The Polyphonic Spree
The Polyphonic Spree is free! Now officially let off the major label leash, this live institution is once again gracing our shores to spread chaotic merriment.
Having witnessed the band at the height of their powers at Glastonbury in 2003 and also crammed onto the tiny stage at Byron’s Great Northern Hotel, it is with much anticipation that I receive a call direct from Dallas, Texas from the P.T Barnum of symphonic rock, Tim DeLaughter. I take this opportunity to quiz him on the upcoming SoCoCarnivale Tour, but pretty soon we’re down to the brass tax of weather control and hanging with the Thin White Duke.
“I think it’s gonna be a goulash of spirit,” DeLaughter says of the upcoming shows. “We’re not really sure what we’re gonna be giving you, as we’ve all been on a musical exploration process in recent times – but the spirit will be there. It has always been there. We’re kind of like that Toni Collette show [ The United States of Tara ]; I’m never really sure what you’re gonna get.
“There’ll be 18 of us,” he elaborates. “Even though unfortunately Toby [the crazy Theremin player] can’t be here this time, there are plenty of other crazies in the group that’ll do just fine. I’m borderline part of that group myself. I can assure you it’ll be a blast.”
Long compared to a musical cult – due to their numbers and the uniform of white robes that later became military outfits – it seems we are in for another costume change-up from the collective (who give The Hives a run for their money in the sartorial stakes). “We’re in the process of figuring out what we’re gonna look like at the moment. I’m not 100% sure about the aesthetics just yet but we’ll be giving you guys a fantastic show; it’ll be a good one.”
Having seen the group’s debut album The Beginning Stages OfÃƒÂ¢Ã¢â€šÂ¬Ã‚Â¦ appear in a few – Å“Best Of The Decade’ lists, I enquire if Tim was surprised at the extent to which the album resonated.
“I wasn’t surprised that it did,” the man muses. “I had faith in the record and everything, but if you’d told me that the name – Å“The Polyphonic Spree’ would ten years later become an adjective for a specific sound, I’d have never in a million years thought that would happen. I’m just flattered that we were able to contribute. You knowÃƒÂ¢Ã¢â€šÂ¬Ã‚Â¦if you’re not making a contribution then you have no business doing this. That makes me feel good.”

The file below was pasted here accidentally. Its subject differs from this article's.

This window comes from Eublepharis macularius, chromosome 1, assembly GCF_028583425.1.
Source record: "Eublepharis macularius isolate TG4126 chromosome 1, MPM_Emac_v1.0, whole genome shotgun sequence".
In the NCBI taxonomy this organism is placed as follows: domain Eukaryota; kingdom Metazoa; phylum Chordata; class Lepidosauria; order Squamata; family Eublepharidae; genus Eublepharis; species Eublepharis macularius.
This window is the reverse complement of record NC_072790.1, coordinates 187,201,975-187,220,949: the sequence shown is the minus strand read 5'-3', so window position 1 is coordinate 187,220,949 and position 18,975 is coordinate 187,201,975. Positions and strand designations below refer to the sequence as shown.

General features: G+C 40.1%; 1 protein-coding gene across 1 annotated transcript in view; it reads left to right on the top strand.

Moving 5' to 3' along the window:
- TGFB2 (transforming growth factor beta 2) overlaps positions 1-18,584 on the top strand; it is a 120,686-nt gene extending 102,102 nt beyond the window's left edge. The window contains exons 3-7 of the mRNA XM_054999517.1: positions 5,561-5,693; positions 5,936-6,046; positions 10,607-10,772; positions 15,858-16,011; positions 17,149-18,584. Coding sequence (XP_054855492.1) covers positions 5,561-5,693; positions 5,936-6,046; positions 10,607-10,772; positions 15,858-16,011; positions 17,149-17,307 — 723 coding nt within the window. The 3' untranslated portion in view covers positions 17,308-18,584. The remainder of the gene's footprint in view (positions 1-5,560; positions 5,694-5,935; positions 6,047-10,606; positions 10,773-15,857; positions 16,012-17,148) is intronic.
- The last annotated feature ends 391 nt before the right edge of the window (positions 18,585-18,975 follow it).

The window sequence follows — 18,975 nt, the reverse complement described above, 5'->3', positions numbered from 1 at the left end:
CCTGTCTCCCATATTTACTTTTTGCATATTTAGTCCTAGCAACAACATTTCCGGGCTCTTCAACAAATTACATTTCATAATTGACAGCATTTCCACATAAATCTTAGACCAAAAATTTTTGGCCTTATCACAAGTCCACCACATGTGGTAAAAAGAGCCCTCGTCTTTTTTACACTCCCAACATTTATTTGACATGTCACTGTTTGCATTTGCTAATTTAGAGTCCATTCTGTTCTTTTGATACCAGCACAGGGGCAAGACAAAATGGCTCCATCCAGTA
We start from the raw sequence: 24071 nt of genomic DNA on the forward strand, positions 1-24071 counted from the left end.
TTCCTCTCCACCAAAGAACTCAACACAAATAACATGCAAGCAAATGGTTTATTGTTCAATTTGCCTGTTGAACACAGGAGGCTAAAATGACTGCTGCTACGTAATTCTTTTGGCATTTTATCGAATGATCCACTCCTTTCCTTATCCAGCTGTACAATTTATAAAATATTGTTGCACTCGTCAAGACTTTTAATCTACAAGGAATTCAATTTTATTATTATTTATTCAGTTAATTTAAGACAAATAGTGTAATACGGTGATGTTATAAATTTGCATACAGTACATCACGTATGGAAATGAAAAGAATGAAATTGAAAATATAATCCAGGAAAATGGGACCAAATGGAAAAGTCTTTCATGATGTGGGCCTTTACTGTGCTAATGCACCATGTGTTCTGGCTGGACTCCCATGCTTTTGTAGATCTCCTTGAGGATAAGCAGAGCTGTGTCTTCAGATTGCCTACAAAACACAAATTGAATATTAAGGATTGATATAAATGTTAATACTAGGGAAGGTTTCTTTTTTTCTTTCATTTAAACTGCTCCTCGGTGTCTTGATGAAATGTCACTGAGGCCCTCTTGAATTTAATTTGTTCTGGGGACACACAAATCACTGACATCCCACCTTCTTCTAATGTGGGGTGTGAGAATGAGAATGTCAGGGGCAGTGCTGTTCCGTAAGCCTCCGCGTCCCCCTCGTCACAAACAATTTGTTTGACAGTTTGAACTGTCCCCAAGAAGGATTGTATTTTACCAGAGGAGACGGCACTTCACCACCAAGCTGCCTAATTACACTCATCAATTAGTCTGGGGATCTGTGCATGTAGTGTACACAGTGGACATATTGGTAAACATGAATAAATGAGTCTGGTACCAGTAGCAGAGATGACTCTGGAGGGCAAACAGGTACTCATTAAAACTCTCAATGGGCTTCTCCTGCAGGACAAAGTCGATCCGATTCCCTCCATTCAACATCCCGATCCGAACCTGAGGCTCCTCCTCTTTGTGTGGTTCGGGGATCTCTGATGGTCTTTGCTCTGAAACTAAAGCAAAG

And how about the role one Mr David Bowie played in bringing early attention to the group? “The deal with Bowie – that came out of nowhere. We played SXSW and he got a hold of the record and invited us to the UK to play at the Meltdown Festival he was curating. Max from Meltdown had a lot to do with it as well too. Then we went on tour in North America with Bowie for a month, and that was amazing. I love that guy – I love him as a fan, I love him as a friend and I love him as a supporter of our group.”
All rock royalty worship aside, the Spree has ascended to a cult status due to their unbelievable live performances over the last decade – the last in this country being a euphoric highlight of Splendour in the Grass 2008. I ask Tim what some of his favourite magical happenings of shows gone-by are.
“Well we were playing in Ireland at the Witness Festival and it had been cloudy and rainy all day, miserable for everyone out there,” he recalls. “When we came out the clouds parted and the sun shone down on the crowd, then when we finished the clouds came back and there was no more sun for the rest of the day.
“Something similar also happened in Central Park in New York. It was real cloudy like in Ireland and we got out there and I said into the mic: – Å“You know what? We’re gonna bring the sun out today. It’s gonna happen, I’ve got this crazy-ass feeling’, and then all of a sudden, the clouds parted and people went nuts. I’m not saying I have this connection with the weather or Mother Nature you know [laughs], but that was pretty special.”
And so with the conference call lady politely informing us of one minute remaining, I take the opportunity to see where the band is at with new recordings. It’s a question DeLaughter answers in typically contemplative yet tangential style.
“I have no idea. I have two albums written right now and don’t know what the hell I’m gonna do yet. Three different projectsÃƒÂ¢Ã¢â€šÂ¬Ã‚Â¦in kind of a musical conundrum, so to speak. It has been great to not have the pressures of the label beating us for another record.”
Come February, we’ll be getting the group in an amazing head-space, free from the shackles of the corporate beast and ready to party. And that enthusiasm is most evident in Mr DeLaughter’s parting words.
“You guys have always been very supportive, it’s so difficult to get over there and you always make it happen. We really appreciate it. For some reason you guys really – Å“get’ our group, which is so flattering. I wish you were all over here all the time!”
The Polyphonic Spree head up the SoCo Carnivale Parade at the following venues in February.
Friday 19 February – Brisbane Powerhouse, Brisbane
Saturday 20 February – Playground Weekender, Sydney
Wednesday 24 February – Thebarton Theatre, Adelaide
Friday 26 February – Fremantle Arts Centre, Fremantle
Saturday 27 February – The Forum Theatre, Melbourne